The fifth and final piece in the lalove repertoire is Kobi Pompaura, the “Spirit Homecoming Song.” With this piece, the lalove guides the anitu out of the tomadua’s body and back to their home in the spirit world. With the spirit pleased, the tomadua is cured, and the balia ritual is complete.
Balia rituals are still fairly common throughout these parts, but their importance and frequency have waned as Kaili society has changed, not only through a modernizing and globalizing populace but through the increased prevalence of a more orthodox form of Islam. Some more orthodox Kaili muslims see their religion as imcompatible with rituals like balia which have roots in the Kailis’ pre-Islamic past. As the lalove’s ritual importance waned, some musicians began to take this sacred instrument out of context, not only playing the lalove in non-ritual setting, but creating new pieces or kreasi which have no connection to the world of balia. Starting in the 90’s with Ojo’s father’s generation, lalove soon was just as likely to be played on stage at a government festival as it was to accompany spirit possession. Soon, musicians like Ojo were bringing lalove into local classrooms, with the government supporting lalove lessons as a way of connecting Kaili youth with what was quickly becoming not just a ritual tool but a symbol of Kaili identity, an instrument to be hauled out at any event where “Kailiness” is to be performed.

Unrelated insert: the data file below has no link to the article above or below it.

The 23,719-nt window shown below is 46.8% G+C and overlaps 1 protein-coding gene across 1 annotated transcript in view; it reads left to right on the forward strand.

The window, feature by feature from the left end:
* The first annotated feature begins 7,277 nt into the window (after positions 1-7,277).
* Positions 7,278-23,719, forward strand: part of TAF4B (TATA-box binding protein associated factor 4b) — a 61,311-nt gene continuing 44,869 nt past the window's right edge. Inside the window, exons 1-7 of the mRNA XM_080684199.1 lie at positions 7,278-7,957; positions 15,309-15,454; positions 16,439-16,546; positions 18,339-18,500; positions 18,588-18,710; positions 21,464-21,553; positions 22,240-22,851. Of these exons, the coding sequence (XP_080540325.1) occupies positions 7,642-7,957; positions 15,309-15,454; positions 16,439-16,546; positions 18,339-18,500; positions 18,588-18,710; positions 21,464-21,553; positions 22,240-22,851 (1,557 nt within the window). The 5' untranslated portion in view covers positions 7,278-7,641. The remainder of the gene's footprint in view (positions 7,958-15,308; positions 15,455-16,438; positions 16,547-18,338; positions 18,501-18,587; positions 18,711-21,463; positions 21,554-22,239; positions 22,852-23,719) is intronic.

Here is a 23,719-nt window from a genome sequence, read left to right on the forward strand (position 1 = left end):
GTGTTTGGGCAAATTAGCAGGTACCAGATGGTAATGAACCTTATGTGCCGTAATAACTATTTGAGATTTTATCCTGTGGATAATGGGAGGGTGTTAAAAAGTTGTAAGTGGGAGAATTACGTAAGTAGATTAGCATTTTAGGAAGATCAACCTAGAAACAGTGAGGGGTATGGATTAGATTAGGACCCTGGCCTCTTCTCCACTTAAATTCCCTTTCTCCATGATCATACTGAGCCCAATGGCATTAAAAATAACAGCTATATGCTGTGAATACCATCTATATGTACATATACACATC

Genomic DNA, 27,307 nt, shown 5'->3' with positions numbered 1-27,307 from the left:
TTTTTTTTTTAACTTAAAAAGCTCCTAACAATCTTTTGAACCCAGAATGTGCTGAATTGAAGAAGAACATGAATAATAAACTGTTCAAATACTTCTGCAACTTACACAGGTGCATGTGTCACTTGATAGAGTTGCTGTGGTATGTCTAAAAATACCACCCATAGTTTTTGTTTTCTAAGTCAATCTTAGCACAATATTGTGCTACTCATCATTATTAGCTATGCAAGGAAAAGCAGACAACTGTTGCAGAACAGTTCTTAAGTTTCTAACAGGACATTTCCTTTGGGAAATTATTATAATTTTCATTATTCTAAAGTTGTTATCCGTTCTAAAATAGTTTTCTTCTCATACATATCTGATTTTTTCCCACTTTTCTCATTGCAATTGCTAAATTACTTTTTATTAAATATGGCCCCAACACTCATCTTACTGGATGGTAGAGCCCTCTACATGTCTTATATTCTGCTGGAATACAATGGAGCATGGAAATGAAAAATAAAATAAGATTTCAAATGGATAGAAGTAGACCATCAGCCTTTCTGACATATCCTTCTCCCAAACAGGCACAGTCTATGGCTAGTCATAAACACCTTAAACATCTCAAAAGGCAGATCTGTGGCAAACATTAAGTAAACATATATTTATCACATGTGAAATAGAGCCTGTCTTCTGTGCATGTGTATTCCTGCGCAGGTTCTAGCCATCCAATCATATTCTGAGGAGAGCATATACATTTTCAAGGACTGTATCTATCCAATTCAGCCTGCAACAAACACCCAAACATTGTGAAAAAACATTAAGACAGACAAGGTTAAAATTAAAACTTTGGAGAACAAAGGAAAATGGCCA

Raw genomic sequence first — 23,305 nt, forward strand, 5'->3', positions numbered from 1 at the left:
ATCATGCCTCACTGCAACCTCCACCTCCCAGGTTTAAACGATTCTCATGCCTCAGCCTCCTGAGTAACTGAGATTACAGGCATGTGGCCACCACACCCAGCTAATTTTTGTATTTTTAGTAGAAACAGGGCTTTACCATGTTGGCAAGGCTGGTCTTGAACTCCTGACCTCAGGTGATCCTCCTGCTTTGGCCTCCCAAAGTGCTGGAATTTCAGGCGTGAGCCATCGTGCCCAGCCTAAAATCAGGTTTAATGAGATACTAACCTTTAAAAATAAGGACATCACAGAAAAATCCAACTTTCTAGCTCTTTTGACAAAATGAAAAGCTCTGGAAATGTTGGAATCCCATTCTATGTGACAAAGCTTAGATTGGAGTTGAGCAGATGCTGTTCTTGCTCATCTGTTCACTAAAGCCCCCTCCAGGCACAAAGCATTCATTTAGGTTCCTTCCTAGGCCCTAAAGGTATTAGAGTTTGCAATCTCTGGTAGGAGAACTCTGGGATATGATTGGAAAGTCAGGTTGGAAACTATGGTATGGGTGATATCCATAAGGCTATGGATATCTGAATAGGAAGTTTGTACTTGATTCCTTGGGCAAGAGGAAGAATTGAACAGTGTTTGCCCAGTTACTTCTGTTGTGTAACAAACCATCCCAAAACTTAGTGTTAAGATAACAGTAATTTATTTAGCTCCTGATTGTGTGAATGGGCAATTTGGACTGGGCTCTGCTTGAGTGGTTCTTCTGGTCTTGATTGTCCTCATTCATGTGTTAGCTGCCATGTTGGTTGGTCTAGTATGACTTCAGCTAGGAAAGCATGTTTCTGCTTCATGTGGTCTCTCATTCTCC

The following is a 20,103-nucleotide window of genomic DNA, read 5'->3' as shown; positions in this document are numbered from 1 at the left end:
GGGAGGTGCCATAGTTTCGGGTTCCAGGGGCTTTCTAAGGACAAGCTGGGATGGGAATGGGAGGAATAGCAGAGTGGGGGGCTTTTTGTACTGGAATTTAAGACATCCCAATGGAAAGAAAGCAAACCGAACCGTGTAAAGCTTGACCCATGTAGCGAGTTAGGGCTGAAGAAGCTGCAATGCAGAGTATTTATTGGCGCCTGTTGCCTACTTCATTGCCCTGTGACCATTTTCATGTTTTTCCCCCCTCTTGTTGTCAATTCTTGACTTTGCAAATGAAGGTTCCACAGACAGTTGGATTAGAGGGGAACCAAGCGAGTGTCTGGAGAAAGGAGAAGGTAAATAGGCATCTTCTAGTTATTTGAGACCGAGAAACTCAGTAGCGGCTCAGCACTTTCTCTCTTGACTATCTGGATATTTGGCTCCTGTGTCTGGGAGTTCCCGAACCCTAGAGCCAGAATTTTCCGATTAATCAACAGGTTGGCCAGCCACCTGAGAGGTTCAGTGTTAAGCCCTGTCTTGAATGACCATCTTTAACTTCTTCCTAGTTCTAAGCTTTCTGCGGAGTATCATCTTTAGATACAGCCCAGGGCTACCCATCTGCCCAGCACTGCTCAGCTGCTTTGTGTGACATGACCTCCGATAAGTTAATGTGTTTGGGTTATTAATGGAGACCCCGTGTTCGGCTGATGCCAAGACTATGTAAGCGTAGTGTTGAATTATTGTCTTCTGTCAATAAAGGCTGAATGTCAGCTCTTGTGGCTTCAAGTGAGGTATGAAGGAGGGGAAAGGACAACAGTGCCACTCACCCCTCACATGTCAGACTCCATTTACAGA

In many ways, the recordings I’m sharing here are a product of this change, as Ojo was able to play casually and out-of-context for me in a way that may have not been thinkable in previous generations. What makes Ojo special is that he is able to straddle both worlds, playing as a respected bule in ritual contexts while also bringing the lalove to new audiences in wider contexts.
I met Ojo at his new house, a place he humbly explained was unfinished - just a stack of cinderblocks with a metal roof overhead. The surroundings, though, were spectacular: perched in the hills that rise slowly out of Palu to the east, Ojo’s house was surrounded by gorgeous Sulawesi countryside: irridescent green rice paddies flanked by palm trees, blue jungled mountains rising to misty peaks in the distance.